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Science and Technology Studies Commons

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Archaeological Anthropology

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Syracuse University

2015

Articles 1 - 10 of 10

Full-Text Articles in Science and Technology Studies

Front Matter Jan 2015

Front Matter

BEADS: Journal of the Society of Bead Researchers

No abstract provided.


Ceramics And Glass Beads As Symbolic Mixed Media In Colonial Native North America, Gregory A. Waselkov, David W. Morgan, Billie Coleman Jan 2015

Ceramics And Glass Beads As Symbolic Mixed Media In Colonial Native North America, Gregory A. Waselkov, David W. Morgan, Billie Coleman

BEADS: Journal of the Society of Bead Researchers

During the 17th and 18th centuries, Native Americans rarely adorned ceramic objects with glass beads, despite the millions of beads introduced by Europeans through trade. Bead-decorated ceramics have been reported from only nine sites in North America, perhaps due to a tendency for archaeologists to overlook or misclassify bead-inlaid pottery. The 40 artifacts represent widely divergent ethnic groups separated from each other culturally, as well as by great distances in space and time. Yet they display a remarkable consistency in the pattern of bead arrangement and use of color. Colored glass beads stand in for human eyes in effigy smoking ...


Reviews And End Matter Jan 2015

Reviews And End Matter

BEADS: Journal of the Society of Bead Researchers

Photography of Personal Adornment, by Robert K. Liu, reviewed by Alice Scherer


Beads from Jablonec: A History in Beads, by Floor Kaspers, reviewed by Margret Carey


Journal: Borneo International Beads Conference 2015, edited by Heidi Munan and Anita MacGillivray, reviewed by Ann Armstrong


Table Of Contents (V. 27, 2015) Jan 2015

Table Of Contents (V. 27, 2015)

BEADS: Journal of the Society of Bead Researchers

No abstract provided.


Beads: Journal Of The Society Of Bead Researchers - Volume 27 (Complete) Jan 2015

Beads: Journal Of The Society Of Bead Researchers - Volume 27 (Complete)

BEADS: Journal of the Society of Bead Researchers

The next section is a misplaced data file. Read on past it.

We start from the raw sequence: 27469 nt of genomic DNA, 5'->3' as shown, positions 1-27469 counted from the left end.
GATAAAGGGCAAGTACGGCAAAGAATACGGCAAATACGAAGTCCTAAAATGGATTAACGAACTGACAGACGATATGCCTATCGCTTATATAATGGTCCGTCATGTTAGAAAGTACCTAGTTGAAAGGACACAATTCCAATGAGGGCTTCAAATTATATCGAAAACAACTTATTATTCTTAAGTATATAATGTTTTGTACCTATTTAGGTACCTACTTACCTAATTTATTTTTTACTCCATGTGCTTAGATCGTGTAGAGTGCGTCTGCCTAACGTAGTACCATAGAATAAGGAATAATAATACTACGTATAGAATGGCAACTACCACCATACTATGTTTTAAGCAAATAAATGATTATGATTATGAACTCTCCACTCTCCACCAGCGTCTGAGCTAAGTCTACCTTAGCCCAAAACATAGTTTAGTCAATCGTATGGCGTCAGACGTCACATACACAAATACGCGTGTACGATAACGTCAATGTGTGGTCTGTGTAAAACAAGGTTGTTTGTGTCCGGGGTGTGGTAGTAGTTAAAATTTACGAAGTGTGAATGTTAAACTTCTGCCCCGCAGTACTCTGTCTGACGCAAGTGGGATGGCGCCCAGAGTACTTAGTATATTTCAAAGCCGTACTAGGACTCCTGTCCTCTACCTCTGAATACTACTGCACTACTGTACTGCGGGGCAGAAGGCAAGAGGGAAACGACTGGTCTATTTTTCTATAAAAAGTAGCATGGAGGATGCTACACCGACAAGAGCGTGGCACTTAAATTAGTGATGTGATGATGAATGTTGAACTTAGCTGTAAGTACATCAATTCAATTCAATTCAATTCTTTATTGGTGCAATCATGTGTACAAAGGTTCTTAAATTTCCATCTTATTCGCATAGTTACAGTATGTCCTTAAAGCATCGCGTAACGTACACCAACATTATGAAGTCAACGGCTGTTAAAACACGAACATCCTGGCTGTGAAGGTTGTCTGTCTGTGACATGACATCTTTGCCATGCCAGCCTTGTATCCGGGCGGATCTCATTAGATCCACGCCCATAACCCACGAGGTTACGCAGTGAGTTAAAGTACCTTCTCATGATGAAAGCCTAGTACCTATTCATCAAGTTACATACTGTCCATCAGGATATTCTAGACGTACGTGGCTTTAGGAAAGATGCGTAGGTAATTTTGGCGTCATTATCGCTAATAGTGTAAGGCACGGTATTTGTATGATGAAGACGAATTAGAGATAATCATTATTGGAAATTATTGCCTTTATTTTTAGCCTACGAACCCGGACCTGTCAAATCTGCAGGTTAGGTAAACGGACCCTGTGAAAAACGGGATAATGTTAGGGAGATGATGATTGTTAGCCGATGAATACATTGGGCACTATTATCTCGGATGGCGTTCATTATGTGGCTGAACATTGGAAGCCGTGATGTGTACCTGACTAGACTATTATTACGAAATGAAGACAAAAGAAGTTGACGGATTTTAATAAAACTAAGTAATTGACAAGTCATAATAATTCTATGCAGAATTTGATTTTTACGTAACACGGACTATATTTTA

No abstract provided.


A 17th-Century Glass Bead Factory At Hammersmith Embankment, London, England, Karlis Karklins, Laure Dussubieux, Ron G.V. Hancock Jan 2015

A 17th-Century Glass Bead Factory At Hammersmith Embankment, London, England, Karlis Karklins, Laure Dussubieux, Ron G.V. Hancock

BEADS: Journal of the Society of Bead Researchers

Excavations in 2001 and 2005 at Hammersmith Embankment in West London uncovered the remains of two glass furnaces with associated wasters relating to the manufacture of drawn glass beads during the second quarter of the 17th century. The site is significant as it represents the first archaeological evidence for the production of glass beads in post-medieval England. A preliminary study of the recovered material reveals the presence of 43 different bead varieties, many with stripes and multiple layers. While a number have not yet been observed elsewhere, a few have correlatives at a contemporary bead production site in Amsterdam, as ...


Pipeclay Beads From Norton St Philip, England, Marek Lewcun Jan 2015

Pipeclay Beads From Norton St Philip, England, Marek Lewcun

BEADS: Journal of the Society of Bead Researchers

In 17th-century England, the village of Norton St Philip was well known as a center for the manufacture of clay tobacco pipes. In recent years, however, discoveries have shown that pipes were not the only things they made, as among a variety of interesting objects are some quite remarkable beads.


Beads And Pendants From Sedeinga, Nubia, Joanna Then-Obłuska Jan 2015

Beads And Pendants From Sedeinga, Nubia, Joanna Then-Obłuska

BEADS: Journal of the Society of Bead Researchers

Excavations conducted during the 2009-2014 seasons at the burial site of Sedeinga, Nubia, produced 3,400 beads and pendants of various materials which date to the Late Napatan and Meroitic periods, ca. 400 B.C.-A.D. 300. The chronological, geographical, and political situation of the site made the bead assemblage exceptionally rich in organic and inorganic materials as well as the technologies used to make the objects. During a period dominated by faience and glass in bead production, the use of organics and stones indicates strong links with the neighboring Nubian deserts, an overland connection with the Red Sea ...


Elite Dress And Regional Identity: Chimú-Inka Perforated Ornaments From Samanco, Nepeña Valley, Coastal Peru, Benjamin Carter, Matthew Helmer Jan 2015

Elite Dress And Regional Identity: Chimú-Inka Perforated Ornaments From Samanco, Nepeña Valley, Coastal Peru, Benjamin Carter, Matthew Helmer

BEADS: Journal of the Society of Bead Researchers

This article addresses two central components of the study of perforated ornaments recovered from archaeological contexts: 1) the explication and analysis of the relationship between perforated ornaments and identity production, and 2) the collection of data specific to perforated ornaments. By comparing perforated ornaments from the Chimú-Inka period (ca. 1470-1532) elite tomb at Samanco, Peru, to those from other sites, patterns in the use of perforated ornaments in identity negotiation may be identified and assessed. We demonstrate that perforated ornaments were deployed to demonstrate local, regional, and imperial identities, though in an ambiguous way that could have been mis- or ...


From The Past: Indians Of U.S. Spurn All Beads Except Italy’S Jan 2015

From The Past: Indians Of U.S. Spurn All Beads Except Italy’S

BEADS: Journal of the Society of Bead Researchers

Unattributed newspaper article, probably New York City (a shorter version appeared in The Review, Dayton, Ohio, Nov. 15, 1934). It presents both fact and some fiction, like the Czechs not being able to “horn in” and the Italian beads being made near Milan.